- Underage: If one of the spouses was not legally old enough to marry when the marriage took place, this could be grounds for annulment. In Washington, you must be 18 to marry or have parental consent.
- Bigamy: If one of the spouses has another current living spouse, this can nullify a subsequent marriage.
- Consanguinity: This means that the spouses are too closely related to each other to be lawfully married. Generally, you can’t marry someone closer than a second cousin in Washington.
- Lack of Capacity: This ground alleges that one of the spouses didn’t have the mental capacity to marry, typically due to intoxication, mental incapacity, or insanity. You cannot use this ground if the couple continues to live together after capacity returns.
- Force or Duress: This applies if one or both of the spouses married under threats of physical force or duress. However, if the couple continues to live together after the threat or force is gone, then you cannot annul the marriage.
- Fraud: If one spouse lied to or defrauded the other spouse about something material to the marriage, you could qualify for an annulment.
Generally, it doesn’t matter how long the marriage lasted for an annulment. If you can prove one of the above grounds and meet all of its requirements, you can request the court to invalidate your marriage.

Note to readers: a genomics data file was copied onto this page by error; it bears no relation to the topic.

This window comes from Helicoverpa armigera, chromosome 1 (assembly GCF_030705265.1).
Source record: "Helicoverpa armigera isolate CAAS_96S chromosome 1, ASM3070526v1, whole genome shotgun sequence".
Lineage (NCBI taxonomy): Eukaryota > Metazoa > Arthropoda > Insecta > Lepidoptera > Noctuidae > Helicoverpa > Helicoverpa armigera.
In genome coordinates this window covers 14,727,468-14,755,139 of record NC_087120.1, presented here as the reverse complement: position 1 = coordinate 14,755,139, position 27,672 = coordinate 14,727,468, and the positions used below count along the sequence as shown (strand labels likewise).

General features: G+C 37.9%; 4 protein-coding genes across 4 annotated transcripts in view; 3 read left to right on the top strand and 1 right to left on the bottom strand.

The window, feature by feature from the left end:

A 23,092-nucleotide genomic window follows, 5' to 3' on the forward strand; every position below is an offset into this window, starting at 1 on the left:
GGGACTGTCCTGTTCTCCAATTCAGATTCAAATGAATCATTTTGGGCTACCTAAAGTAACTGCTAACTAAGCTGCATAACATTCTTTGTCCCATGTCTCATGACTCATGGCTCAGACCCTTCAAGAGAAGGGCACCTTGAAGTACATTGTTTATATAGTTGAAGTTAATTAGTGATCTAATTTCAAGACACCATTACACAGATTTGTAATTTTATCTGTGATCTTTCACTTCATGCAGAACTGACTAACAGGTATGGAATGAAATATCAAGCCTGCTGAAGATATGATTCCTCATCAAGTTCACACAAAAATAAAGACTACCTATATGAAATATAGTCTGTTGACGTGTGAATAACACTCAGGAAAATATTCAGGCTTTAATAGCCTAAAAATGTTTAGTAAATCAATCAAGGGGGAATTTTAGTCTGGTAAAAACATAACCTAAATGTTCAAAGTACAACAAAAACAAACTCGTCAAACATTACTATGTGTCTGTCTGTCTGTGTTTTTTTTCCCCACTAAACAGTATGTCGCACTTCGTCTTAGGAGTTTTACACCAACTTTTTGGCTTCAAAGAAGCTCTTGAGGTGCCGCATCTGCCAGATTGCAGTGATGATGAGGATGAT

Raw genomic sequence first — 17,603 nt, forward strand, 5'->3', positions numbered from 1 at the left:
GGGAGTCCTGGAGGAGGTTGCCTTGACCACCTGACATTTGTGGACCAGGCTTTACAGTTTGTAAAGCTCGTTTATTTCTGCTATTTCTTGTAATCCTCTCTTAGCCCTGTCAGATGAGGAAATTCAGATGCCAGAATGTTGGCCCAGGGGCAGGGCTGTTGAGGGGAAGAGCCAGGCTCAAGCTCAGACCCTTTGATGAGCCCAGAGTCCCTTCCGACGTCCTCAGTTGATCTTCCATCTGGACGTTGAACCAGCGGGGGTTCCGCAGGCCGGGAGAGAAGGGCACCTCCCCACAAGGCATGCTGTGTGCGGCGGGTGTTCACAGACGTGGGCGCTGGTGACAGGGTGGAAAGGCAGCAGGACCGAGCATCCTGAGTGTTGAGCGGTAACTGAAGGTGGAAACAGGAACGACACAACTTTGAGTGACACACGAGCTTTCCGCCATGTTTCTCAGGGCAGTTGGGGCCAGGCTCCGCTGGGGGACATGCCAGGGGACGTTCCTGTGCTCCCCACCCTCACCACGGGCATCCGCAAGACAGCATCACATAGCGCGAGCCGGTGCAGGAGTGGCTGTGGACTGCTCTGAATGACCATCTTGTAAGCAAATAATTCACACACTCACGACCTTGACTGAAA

Proof for Annulment
You and your attorney will have to gather witnesses and credible evidence that support the reason you are giving for your requested annulment. Then, you must demonstrate the evidence proving your grounds for the annulment at a hearing before a judge. Because of the proof requirements, annulments are not as common as divorces in Washington.
Why Get an Annulment vs. a Divorce?
Since it’s harder to get, why would people want an annulment vs. a divorce? Some people get an annulment for religious reasons or to avoid perceived social stigma. However, there are other reasons.
In a divorce, a court will generally have to categorize marital property as either separate or community property. The separate property is limited to property owned before the marriage and its profits and property that the spouse received as a gift or inheritance individually. Then, a court allocates the remaining community property between the spouses.
You might think if the marriage wasn’t legally valid, that means that there is no community property. And, depending on your circumstances, that might be true. While a court might still decide how to distribute property between the parties in an annulment—more often than not, there are fewer issues to deal with in annulments. You should discuss your case with an experienced attorney to determine which option is better for your situation.
Our Attorneys Can Help with Annulments and Divorces
The difference between an annulment vs. a divorce is complicated. You need experienced family practitioners who can help advise you on your rights concerning each and will help you gather evidence and strategize this next step in your life. Bolan Law Group. can help you with every step of either process and will fight for what you’re entitled to under the law. Contact us today.